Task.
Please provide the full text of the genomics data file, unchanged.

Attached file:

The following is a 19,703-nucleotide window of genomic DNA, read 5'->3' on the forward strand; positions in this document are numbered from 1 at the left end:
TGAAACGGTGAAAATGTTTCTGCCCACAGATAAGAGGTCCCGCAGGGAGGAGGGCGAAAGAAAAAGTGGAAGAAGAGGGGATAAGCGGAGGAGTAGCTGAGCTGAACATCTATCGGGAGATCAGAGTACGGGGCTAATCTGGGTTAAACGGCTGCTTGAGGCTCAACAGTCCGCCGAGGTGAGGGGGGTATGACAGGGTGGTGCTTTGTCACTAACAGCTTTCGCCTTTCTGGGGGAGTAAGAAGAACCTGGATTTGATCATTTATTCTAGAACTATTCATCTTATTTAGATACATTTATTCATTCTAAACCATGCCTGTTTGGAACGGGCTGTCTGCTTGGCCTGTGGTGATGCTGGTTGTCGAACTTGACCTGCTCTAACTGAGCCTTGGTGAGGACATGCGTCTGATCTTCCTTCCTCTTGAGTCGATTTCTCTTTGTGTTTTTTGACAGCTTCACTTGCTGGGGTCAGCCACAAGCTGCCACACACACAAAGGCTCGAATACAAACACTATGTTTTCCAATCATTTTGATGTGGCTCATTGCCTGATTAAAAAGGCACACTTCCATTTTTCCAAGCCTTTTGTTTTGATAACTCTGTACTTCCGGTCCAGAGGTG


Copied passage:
The following is a 19,703-nucleotide window of genomic DNA, read 5'->3' on the forward strand; positions in this document are numbered from 1 at the left end:
TGAAACGGTGAAAATGTTTCTGCCCACAGATAAGAGGTCCCGCAGGGAGGAGGGCGAAAGAAAAAGTGGAAGAAGAGGGGATAAGCGGAGGAGTAGCTGAGCTGAACATCTATCGGGAGATCAGAGTACGGGGCTAATCTGGGTTAAACGGCTGCTTGAGGCTCAACAGTCCGCCGAGGTGAGGGGGGTATGACAGGGTGGTGCTTTGTCACTAACAGCTTTCGCCTTTCTGGGGGAGTAAGAAGAACCTGGATTTGATCATTTATTCTAGAACTATTCATCTTATTTAGATACATTTATTCATTCTAAACCATGCCTGTTTGGAACGGGCTGTCTGCTTGGCCTGTGGTGATGCTGGTTGTCGAACTTGACCTGCTCTAACTGAGCCTTGGTGAGGACATGCGTCTGATCTTCCTTCCTCTTGAGTCGATTTCTCTTTGTGTTTTTTGACAGCTTCACTTGCTGGGGTCAGCCACAAGCTGCCACACACACAAAGGCTCGAATACAAACACTATGTTTTCCAATCATTTTGATGTGGCTCATTGCCTGATTAAAAAGGCACACTTCCATTTTTCCAAGCCTTTTGTTTTGATAACTCTGTACTTCCGGTCCAGAGGTG